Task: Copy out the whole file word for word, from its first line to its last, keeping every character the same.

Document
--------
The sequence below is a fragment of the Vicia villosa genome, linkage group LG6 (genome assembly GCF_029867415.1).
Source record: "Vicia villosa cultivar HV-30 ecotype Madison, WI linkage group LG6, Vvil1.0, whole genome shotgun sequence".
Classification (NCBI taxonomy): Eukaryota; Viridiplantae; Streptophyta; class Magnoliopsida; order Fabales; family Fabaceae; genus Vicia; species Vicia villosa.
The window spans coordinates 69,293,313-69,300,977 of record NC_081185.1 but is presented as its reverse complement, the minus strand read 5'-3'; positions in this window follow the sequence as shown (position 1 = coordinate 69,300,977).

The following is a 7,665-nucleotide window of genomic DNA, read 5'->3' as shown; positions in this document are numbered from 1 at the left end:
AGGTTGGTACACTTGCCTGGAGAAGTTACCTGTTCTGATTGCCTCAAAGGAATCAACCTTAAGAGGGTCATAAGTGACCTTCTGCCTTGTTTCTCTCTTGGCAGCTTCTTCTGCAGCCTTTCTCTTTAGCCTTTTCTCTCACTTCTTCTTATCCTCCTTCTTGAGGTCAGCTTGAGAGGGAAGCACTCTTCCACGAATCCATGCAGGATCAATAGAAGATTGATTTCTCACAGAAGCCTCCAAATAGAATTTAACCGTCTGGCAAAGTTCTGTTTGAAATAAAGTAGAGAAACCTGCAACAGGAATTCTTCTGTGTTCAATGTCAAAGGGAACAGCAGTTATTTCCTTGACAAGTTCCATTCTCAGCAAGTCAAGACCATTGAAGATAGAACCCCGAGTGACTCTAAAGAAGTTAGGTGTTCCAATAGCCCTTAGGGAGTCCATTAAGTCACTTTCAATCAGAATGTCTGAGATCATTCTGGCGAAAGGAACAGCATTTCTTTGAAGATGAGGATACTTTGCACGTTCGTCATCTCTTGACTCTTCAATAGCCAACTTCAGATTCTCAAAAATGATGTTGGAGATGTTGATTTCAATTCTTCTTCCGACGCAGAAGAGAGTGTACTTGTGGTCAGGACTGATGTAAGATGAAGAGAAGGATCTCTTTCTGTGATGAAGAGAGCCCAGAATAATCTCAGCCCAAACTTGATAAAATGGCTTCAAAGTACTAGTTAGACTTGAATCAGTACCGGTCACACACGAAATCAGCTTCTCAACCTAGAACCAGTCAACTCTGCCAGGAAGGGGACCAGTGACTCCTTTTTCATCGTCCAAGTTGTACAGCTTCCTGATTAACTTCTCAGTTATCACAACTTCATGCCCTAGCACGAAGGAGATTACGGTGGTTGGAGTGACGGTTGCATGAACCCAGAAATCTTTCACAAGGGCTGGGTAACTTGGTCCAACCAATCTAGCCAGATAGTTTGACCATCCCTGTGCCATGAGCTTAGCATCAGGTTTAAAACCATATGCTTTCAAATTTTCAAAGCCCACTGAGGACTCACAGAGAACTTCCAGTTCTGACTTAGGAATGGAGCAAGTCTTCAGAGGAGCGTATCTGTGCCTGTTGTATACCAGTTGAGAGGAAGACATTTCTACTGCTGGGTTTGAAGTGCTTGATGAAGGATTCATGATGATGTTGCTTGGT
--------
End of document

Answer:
The sequence below is a fragment of the Vicia villosa genome, linkage group LG6 (genome assembly GCF_029867415.1).
Source record: "Vicia villosa cultivar HV-30 ecotype Madison, WI linkage group LG6, Vvil1.0, whole genome shotgun sequence".
Classification (NCBI taxonomy): Eukaryota; Viridiplantae; Streptophyta; class Magnoliopsida; order Fabales; family Fabaceae; genus Vicia; species Vicia villosa.
The window spans coordinates 69,293,313-69,300,977 of record NC_081185.1 but is presented as its reverse complement, the minus strand read 5'-3'; positions in this window follow the sequence as shown (position 1 = coordinate 69,300,977).

The following is a 7,665-nucleotide window of genomic DNA, read 5'->3' as shown; positions in this document are numbered from 1 at the left end:
AGGTTGGTACACTTGCCTGGAGAAGTTACCTGTTCTGATTGCCTCAAAGGAATCAACCTTAAGAGGGTCATAAGTGACCTTCTGCCTTGTTTCTCTCTTGGCAGCTTCTTCTGCAGCCTTTCTCTTTAGCCTTTTCTCTCACTTCTTCTTATCCTCCTTCTTGAGGTCAGCTTGAGAGGGAAGCACTCTTCCACGAATCCATGCAGGATCAATAGAAGATTGATTTCTCACAGAAGCCTCCAAATAGAATTTAACCGTCTGGCAAAGTTCTGTTTGAAATAAAGTAGAGAAACCTGCAACAGGAATTCTTCTGTGTTCAATGTCAAAGGGAACAGCAGTTATTTCCTTGACAAGTTCCATTCTCAGCAAGTCAAGACCATTGAAGATAGAACCCCGAGTGACTCTAAAGAAGTTAGGTGTTCCAATAGCCCTTAGGGAGTCCATTAAGTCACTTTCAATCAGAATGTCTGAGATCATTCTGGCGAAAGGAACAGCATTTCTTTGAAGATGAGGATACTTTGCACGTTCGTCATCTCTTGACTCTTCAATAGCCAACTTCAGATTCTCAAAAATGATGTTGGAGATGTTGATTTCAATTCTTCTTCCGACGCAGAAGAGAGTGTACTTGTGGTCAGGACTGATGTAAGATGAAGAGAAGGATCTCTTTCTGTGATGAAGAGAGCCCAGAATAATCTCAGCCCAAACTTGATAAAATGGCTTCAAAGTACTAGTTAGACTTGAATCAGTACCGGTCACACACGAAATCAGCTTCTCAACCTAGAACCAGTCAACTCTGCCAGGAAGGGGACCAGTGACTCCTTTTTCATCGTCCAAGTTGTACAGCTTCCTGATTAACTTCTCAGTTATCACAACTTCATGCCCTAGCACGAAGGAGATTACGGTGGTTGGAGTGACGGTTGCATGAACCCAGAAATCTTTCACAAGGGCTGGGTAACTTGGTCCAACCAATCTAGCCAGATAGTTTGACCATCCCTGTGCCATGAGCTTAGCATCAGGTTTAAAACCATATGCTTTCAAATTTTCAAAGCCCACTGAGGACTCACAGAGAACTTCCAGTTCTGACTTAGGAATGGAGCAAGTCTTCAGAGGAGCGTATCTGTGCCTGTTGTATACCAGTTGAGAGGAAGACATTTCTACTGCTGGGTTTGAAGTGCTTGATGAAGGATTCATGATGATGTTGCTTGGT